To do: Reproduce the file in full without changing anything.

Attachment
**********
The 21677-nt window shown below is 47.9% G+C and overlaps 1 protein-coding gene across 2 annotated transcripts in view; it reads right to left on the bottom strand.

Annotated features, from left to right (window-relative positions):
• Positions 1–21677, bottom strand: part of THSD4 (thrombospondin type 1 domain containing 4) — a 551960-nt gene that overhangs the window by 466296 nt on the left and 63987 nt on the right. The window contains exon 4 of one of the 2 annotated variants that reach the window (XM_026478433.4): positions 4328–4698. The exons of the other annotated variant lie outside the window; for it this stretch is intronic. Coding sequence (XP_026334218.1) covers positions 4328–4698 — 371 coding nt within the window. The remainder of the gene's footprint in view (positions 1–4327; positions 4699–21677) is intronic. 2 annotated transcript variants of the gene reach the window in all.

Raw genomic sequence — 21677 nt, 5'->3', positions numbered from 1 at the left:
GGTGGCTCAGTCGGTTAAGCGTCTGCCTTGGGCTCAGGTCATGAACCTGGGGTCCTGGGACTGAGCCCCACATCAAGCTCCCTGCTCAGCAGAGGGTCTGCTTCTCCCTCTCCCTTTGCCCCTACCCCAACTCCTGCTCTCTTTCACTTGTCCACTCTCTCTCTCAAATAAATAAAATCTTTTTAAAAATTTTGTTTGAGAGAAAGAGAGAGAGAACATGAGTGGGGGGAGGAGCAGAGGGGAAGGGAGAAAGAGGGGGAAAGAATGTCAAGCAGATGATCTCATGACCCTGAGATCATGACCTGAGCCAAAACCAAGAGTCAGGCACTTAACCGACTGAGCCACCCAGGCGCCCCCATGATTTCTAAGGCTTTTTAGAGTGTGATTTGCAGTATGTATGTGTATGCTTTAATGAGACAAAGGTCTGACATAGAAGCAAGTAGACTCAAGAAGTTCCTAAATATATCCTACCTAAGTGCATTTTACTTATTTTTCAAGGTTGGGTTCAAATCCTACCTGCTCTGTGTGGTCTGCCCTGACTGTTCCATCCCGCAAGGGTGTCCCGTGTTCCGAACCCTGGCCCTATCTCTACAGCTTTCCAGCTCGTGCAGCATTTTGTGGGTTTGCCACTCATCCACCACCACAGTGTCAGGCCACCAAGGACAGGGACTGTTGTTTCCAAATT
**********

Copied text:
The 21677-nt window shown below is 47.9% G+C and overlaps 1 protein-coding gene across 2 annotated transcripts in view; it reads right to left on the bottom strand.

Annotated features, from left to right (window-relative positions):
• Positions 1–21677, bottom strand: part of THSD4 (thrombospondin type 1 domain containing 4) — a 551960-nt gene that overhangs the window by 466296 nt on the left and 63987 nt on the right. The window contains exon 4 of one of the 2 annotated variants that reach the window (XM_026478433.4): positions 4328–4698. The exons of the other annotated variant lie outside the window; for it this stretch is intronic. Coding sequence (XP_026334218.1) covers positions 4328–4698 — 371 coding nt within the window. The remainder of the gene's footprint in view (positions 1–4327; positions 4699–21677) is intronic. 2 annotated transcript variants of the gene reach the window in all.

Raw genomic sequence — 21677 nt, 5'->3', positions numbered from 1 at the left:
GGTGGCTCAGTCGGTTAAGCGTCTGCCTTGGGCTCAGGTCATGAACCTGGGGTCCTGGGACTGAGCCCCACATCAAGCTCCCTGCTCAGCAGAGGGTCTGCTTCTCCCTCTCCCTTTGCCCCTACCCCAACTCCTGCTCTCTTTCACTTGTCCACTCTCTCTCTCAAATAAATAAAATCTTTTTAAAAATTTTGTTTGAGAGAAAGAGAGAGAGAACATGAGTGGGGGGAGGAGCAGAGGGGAAGGGAGAAAGAGGGGGAAAGAATGTCAAGCAGATGATCTCATGACCCTGAGATCATGACCTGAGCCAAAACCAAGAGTCAGGCACTTAACCGACTGAGCCACCCAGGCGCCCCCATGATTTCTAAGGCTTTTTAGAGTGTGATTTGCAGTATGTATGTGTATGCTTTAATGAGACAAAGGTCTGACATAGAAGCAAGTAGACTCAAGAAGTTCCTAAATATATCCTACCTAAGTGCATTTTACTTATTTTTCAAGGTTGGGTTCAAATCCTACCTGCTCTGTGTGGTCTGCCCTGACTGTTCCATCCCGCAAGGGTGTCCCGTGTTCCGAACCCTGGCCCTATCTCTACAGCTTTCCAGCTCGTGCAGCATTTTGTGGGTTTGCCACTCATCCACCACCACAGTGTCAGGCCACCAAGGACAGGGACTGTTGTTTCCAAATT